National Forest and State Forests

The map below is interactive: use a mouse scroll wheel or the "+" and "-" symbols on the map to zoom in and out, or use your pointing device to shift the map area.

As you zoom in on the map, the appearance of Allegheny National Forest and all the state forests will change to show more detail. At that point you can click on any State Forest area with a green outline or on any part of Allegheny National Forest to view the area's name and some further details (explained below the map).

Data Explanations

State and National Forests

State Forests: State forests are wooded areas owned by the state which are managed for many different objectives, including wildlife habitat, timber harvests, and many forms of recreation, including hunting. Each forest is part of a larger District, which monitors forest and wildlife health and coordinates human access.

Allegheny National Forest: Pennsylvania's only national forest, Allegheny National Forest is also managed for multiple uses. It includes the Allegheny Reservoir, an enormous recreational lake created following the completion of the Kinzua Dam across the Allegheny River in 1965.

Subareas: The state forest districts include many smaller forest stands. Some are known by other names locally. Within Allegheny National Forest are many acres of privately-owned land. The patchiness of the actual national forest property

Forest Management Issues

Land Ownership: In both the national forest and state forests, the areas outlined on the map when it is zoomed out are interspersed with many small areas of privately-owned land. The resulting land management complications include the need to provide road access, challenges managing deer and other wildlife, and challenges maintaining consistent forest management practices.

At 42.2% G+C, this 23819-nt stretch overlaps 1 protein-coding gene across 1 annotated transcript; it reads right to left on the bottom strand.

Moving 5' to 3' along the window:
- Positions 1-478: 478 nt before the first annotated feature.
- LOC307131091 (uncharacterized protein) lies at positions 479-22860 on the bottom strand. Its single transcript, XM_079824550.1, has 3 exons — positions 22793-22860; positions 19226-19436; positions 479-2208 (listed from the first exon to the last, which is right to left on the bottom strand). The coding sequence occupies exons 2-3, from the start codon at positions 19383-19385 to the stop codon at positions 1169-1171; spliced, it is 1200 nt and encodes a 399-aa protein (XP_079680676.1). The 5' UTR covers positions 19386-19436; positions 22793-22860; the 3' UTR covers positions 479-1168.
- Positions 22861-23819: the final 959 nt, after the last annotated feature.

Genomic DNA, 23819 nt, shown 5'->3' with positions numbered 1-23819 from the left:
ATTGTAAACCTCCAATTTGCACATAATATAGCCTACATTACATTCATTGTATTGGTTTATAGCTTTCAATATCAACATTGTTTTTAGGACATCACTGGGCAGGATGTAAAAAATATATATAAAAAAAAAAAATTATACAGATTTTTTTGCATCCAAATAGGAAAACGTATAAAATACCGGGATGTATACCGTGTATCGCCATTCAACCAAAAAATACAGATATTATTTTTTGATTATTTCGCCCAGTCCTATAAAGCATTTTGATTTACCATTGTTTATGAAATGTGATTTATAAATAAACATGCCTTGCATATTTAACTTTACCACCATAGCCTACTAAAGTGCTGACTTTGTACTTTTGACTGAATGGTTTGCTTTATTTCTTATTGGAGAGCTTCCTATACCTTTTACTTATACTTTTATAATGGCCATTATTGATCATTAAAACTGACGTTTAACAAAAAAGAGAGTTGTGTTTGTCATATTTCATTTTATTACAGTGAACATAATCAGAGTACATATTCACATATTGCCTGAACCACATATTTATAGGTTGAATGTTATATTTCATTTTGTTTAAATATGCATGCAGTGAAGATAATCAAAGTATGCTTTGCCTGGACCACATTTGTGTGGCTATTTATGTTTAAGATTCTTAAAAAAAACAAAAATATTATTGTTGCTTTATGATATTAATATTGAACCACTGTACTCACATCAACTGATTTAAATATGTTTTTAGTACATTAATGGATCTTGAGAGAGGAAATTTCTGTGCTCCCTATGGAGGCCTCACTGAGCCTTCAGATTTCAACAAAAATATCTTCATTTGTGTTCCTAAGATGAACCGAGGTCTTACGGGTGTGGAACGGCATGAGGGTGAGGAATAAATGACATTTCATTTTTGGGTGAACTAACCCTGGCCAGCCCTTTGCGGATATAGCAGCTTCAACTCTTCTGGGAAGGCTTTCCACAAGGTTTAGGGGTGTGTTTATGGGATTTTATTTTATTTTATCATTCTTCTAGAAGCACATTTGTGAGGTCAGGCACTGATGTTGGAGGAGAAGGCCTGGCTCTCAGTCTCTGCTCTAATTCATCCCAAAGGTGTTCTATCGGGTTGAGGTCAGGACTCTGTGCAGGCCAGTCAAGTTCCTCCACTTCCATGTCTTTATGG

Differing Federal and State Policies: One of the most controversial conflicts between federal, state and private land practices is how to manage the mineral and energy resources of north-central, western, and northwestern Pennsylvania. Given the long history of oil drilling in the region and the recent (since about 1908) surge in natural gas drilling, there are many different goals and technologies being pursued throughout.

Natural Areas: The PA Department of Conservation and Natural Resources (DCNR) defines a Natural Area as one in which they will protect areas of scenic, historic, geologic, or ecological significance. Those areas will remain in an undisturbed state, with development and maintenance for health and safety only.

Wild Areas: The PA DCNR defines a Wild Area as one where development or disturbance of permanent nature is prohibited to preserve the wild character of the area.

Table of State Forests and State Forest Districts

District (State Forest) Name Natural Area Acres Wild Area Acres
Bald Eagle 7,442 6,285
Buchanan 2,109 11,676
Clear Creek 0 0
Cornplanter 99 0
Delaware 6,733 2,706
Elk 11,822 26,932
Forbes 4,130 6,094
Gallitzin 392 2,764
Loyalsock 1,357 9,162
Michaux 1,647 0
Moshannon 900 24,240
Pinchot 70 0
Rothrock 2,714 5,881
Sproul 16,048 7,509
Susquehannock 1,654 29,932
Tiadaghton 5,315 11,703
Tioga 14,518 2,783
Tuscarora 1,366 5,345
Weiser 115 0
William Penn 169 0


Basemap:   Esri, Inc.

PA Forest Districts Map:   Pennsylvania Spatial Data Access (PASDA)

PA Forest Districts Data: PADCNR State Forest Conservation Plan 2016

Map Created by: Nathan H. Knisley, Fall 2017

Modifications by:   Dr. Geiger, 2017 and 2022.